The Wreck in
the Bay of Playa Damas
The village of Nombre de Dios has few inhabitants, slightly over three thousand; nobody seems to have made an accurate count. It has a whitewashed church, symbol and relic of the former colonial powers, and eight bars, most of them devoid of clientele. Signs reading “Se Vende” hang outside shacks and half-finished buildings; the signs look as if they have been hanging there for some time. Plastic chairs are scattered here and there under trees. The owners of the bars can be frequently found propped up along the counters of their establishments, drinking the beer themselves. There are no jobs to be had in Nombre de Dios, nor are there any tourists. The women wash clothes in the muddy waters of the local river. In sum, Nombre de Dios, which is situated on Panama’s Caribbean coast, about fifteen miles east of the larger town of Portobelo, seems to be on the wrong side of what some might call “civilization.”
Nombre de Dios’s remoteness was doubtless one reason almost no one reacted when in late 2001 an American treasure hunter named Warren White posted an announcement on the Internet that he had found the Vizcaína, one of the ships that had gone on Christopher Columbus’s fourth, and final, expedition to the New World in 1502. White’s discovery made a few headlines—CNN offered a brief spot on it—but then, fairly quickly, things went quiet. One reason might have been that every year, it seems, someone somewhere announces a sensational discovery involving Columbus—a document, a ship’s bell, an original logbook, and even, occasionally, a shipwreck. Over time archaeologists and Columbus scholars have grown thick-skinned about these claims; most of the time they simply ignore them. For good reason: most turn out to be hoaxes. Treasure hunters routinely inflate the importance of their finds. After all, a cannon from one of Columbus’s ships would fetch significantly more on the open market than one from practically any other wreck. Moreover, Warren White did not help his cause. He had earned a reputation among archaeologists for being one of those treasure hunters who favored using explosives on wrecks, believing that this method more effectively and efficiently freed up the coins and gold hidden beneath the heavy timbers and sediment.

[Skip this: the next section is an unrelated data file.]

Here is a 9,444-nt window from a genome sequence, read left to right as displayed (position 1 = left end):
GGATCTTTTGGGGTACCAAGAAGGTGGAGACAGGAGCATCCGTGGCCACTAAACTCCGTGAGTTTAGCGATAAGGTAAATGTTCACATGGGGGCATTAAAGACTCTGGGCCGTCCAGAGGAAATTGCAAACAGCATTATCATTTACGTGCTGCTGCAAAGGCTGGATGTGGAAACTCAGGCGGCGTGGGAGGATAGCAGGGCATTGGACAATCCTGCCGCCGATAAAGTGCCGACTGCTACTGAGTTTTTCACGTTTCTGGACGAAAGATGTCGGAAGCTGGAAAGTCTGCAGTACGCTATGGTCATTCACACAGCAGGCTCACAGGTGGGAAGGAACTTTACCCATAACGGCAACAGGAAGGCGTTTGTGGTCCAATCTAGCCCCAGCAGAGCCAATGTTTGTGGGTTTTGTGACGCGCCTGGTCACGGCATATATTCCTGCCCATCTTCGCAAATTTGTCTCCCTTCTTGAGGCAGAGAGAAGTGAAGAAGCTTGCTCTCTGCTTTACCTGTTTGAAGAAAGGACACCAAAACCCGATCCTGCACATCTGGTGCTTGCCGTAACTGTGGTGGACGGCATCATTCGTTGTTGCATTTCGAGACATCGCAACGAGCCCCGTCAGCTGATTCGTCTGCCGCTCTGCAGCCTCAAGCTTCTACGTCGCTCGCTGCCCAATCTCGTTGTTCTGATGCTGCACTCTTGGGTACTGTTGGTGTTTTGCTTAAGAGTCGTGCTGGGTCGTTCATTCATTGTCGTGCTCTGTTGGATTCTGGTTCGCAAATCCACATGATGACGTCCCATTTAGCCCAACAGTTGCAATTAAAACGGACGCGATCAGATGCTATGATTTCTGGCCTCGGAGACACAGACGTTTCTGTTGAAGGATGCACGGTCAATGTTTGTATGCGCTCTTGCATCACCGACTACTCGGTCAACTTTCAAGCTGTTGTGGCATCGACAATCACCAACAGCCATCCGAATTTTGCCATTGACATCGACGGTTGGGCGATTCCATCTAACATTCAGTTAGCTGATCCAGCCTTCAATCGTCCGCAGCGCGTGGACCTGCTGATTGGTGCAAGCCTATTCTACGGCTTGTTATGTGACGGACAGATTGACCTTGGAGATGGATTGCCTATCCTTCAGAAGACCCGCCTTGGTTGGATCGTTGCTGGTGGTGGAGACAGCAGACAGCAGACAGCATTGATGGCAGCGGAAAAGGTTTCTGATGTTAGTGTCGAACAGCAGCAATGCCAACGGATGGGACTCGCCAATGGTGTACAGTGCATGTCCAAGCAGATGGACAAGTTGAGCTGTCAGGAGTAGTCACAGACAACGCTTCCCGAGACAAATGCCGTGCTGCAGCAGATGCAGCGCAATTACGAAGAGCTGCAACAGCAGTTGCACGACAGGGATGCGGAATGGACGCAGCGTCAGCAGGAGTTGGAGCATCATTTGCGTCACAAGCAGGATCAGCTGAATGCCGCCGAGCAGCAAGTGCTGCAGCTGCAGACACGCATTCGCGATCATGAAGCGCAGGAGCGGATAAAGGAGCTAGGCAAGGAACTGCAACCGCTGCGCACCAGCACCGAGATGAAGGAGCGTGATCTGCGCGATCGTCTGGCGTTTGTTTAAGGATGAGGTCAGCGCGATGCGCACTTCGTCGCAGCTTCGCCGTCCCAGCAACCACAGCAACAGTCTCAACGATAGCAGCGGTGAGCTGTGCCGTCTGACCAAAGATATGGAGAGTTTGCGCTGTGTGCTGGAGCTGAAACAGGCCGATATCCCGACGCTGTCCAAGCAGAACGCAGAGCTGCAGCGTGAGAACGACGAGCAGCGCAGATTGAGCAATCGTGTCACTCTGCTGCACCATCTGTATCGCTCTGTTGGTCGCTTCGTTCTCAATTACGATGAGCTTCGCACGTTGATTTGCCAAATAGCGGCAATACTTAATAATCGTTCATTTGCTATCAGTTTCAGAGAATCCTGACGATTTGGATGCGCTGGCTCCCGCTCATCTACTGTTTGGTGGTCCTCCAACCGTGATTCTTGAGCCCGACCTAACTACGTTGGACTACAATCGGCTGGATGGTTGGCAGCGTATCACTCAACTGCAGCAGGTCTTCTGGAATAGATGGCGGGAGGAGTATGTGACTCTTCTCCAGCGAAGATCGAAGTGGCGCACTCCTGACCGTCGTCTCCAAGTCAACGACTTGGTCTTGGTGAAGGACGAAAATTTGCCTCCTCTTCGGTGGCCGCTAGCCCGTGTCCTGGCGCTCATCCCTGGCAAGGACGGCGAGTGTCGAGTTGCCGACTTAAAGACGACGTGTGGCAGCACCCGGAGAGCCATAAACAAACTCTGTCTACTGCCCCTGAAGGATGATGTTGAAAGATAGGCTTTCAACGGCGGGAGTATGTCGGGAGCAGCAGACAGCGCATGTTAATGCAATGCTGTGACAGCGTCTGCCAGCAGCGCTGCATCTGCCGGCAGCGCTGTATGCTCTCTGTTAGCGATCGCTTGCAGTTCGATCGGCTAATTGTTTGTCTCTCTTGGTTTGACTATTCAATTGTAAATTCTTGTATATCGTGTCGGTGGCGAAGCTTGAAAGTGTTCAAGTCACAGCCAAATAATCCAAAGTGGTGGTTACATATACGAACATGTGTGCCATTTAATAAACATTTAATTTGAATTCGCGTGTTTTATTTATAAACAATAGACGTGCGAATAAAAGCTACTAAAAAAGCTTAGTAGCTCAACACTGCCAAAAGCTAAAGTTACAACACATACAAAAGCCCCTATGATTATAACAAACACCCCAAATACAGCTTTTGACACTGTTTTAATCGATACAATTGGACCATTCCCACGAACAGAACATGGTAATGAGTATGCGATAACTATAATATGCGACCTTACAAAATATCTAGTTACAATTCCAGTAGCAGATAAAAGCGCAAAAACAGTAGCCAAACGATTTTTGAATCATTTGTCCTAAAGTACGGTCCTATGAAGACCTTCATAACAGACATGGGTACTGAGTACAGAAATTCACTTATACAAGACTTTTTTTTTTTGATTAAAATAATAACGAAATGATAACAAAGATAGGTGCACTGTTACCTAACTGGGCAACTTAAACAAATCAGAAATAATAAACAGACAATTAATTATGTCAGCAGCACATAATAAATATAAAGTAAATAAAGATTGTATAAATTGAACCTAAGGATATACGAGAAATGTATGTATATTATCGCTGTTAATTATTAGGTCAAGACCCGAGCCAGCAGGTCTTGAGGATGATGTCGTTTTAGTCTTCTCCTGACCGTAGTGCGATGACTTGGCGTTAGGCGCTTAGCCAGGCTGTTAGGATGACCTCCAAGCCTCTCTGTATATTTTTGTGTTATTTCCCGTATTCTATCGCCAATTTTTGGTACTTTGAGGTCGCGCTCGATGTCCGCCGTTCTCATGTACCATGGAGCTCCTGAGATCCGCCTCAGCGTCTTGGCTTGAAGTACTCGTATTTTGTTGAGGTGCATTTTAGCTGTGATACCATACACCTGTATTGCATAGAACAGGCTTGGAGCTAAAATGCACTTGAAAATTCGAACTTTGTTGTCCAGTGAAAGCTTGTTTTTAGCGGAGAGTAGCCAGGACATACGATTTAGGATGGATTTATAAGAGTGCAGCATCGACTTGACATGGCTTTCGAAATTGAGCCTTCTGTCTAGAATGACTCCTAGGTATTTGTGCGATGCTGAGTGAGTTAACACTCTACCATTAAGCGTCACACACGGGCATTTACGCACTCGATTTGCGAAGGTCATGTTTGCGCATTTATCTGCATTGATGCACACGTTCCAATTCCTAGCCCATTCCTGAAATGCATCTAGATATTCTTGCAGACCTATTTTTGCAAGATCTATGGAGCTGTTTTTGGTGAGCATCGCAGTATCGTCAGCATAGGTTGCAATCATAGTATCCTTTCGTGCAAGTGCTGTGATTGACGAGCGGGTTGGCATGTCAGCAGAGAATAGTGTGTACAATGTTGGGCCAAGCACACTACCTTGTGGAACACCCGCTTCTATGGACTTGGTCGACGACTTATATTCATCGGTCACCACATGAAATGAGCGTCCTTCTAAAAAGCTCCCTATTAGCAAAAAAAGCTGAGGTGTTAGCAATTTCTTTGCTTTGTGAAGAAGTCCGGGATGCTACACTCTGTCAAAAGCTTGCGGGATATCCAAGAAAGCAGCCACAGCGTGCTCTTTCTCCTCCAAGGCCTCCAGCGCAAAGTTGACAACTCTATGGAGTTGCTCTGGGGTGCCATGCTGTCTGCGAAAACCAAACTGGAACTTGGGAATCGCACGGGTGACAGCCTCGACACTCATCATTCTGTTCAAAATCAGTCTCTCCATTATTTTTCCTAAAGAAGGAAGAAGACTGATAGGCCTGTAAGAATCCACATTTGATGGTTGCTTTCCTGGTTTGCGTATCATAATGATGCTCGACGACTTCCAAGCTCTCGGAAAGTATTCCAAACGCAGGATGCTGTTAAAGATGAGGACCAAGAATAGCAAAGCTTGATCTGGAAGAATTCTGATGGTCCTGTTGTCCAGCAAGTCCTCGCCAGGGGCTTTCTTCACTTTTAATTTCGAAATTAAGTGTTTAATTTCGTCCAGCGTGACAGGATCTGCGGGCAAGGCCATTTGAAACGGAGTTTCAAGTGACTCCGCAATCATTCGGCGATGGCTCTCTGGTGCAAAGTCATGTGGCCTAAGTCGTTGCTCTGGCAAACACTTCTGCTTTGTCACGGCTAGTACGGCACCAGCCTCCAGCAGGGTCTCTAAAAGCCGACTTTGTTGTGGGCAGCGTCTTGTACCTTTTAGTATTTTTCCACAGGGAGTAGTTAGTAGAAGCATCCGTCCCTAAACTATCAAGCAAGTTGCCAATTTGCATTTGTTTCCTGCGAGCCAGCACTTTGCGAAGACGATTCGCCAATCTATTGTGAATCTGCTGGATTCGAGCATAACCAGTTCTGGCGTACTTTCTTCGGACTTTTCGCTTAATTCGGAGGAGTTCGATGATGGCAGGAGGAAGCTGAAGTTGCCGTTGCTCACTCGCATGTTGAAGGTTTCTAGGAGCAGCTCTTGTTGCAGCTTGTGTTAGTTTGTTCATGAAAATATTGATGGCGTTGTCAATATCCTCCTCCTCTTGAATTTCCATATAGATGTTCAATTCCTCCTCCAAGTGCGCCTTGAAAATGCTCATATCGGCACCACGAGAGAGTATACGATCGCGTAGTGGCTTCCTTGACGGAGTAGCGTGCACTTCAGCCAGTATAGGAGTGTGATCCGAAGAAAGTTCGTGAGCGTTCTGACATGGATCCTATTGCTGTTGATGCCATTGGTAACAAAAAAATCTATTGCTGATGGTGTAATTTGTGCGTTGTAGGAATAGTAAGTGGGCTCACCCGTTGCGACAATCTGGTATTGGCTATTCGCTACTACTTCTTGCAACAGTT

White was not the first or only one to claim to have found the wreck, which, many say, local fishermen had known about for years—it was lying a couple of dozen feet below the surface. Another American expatriate living in Panama named James Norris, who was in the process of buying a dive center near Nombre de Dios called Diver’s Haven, felt he had earned that privilege. In the summer of 1996, Norris went scuba diving in various locations in the bay of Playa Damas, places where locals had assured him he would find the most fish—a draw for potential diving clients. He swam directly over the wreck, which, he said, he knew immediately was old. He told his son, who in turn—according to Norris—told Nilda Vázquez, a local real-estate agent and the original owner of Diver’s Haven. Nilda Vázquez, for her part, denied Norris’s claim of discovery. She maintained that she had heard about it from Warren White, while also insisting that she had been the one to tell White that it might be the Vizcaína. (At the time, Norris and Vazquez were involved in a bitter legal dispute over the purchase of Diver’s Haven.) Of the three claimants, Vázquez remains most intimately involved in the issue of discovery and ownership, as we shall see. In anycase, it is little wonder that historians and Columbus experts discounted the rumors surrounding the discovery of the wreck. Who would have had any reason to believe James Norris, embattled owner of Diver’s Haven, or Warren White, the treasure seeker from Miami, or a local real-estate agent named Nilda Vázquez, particularly when so many professionals have tried and failed to find vessels such as the Vizcaína?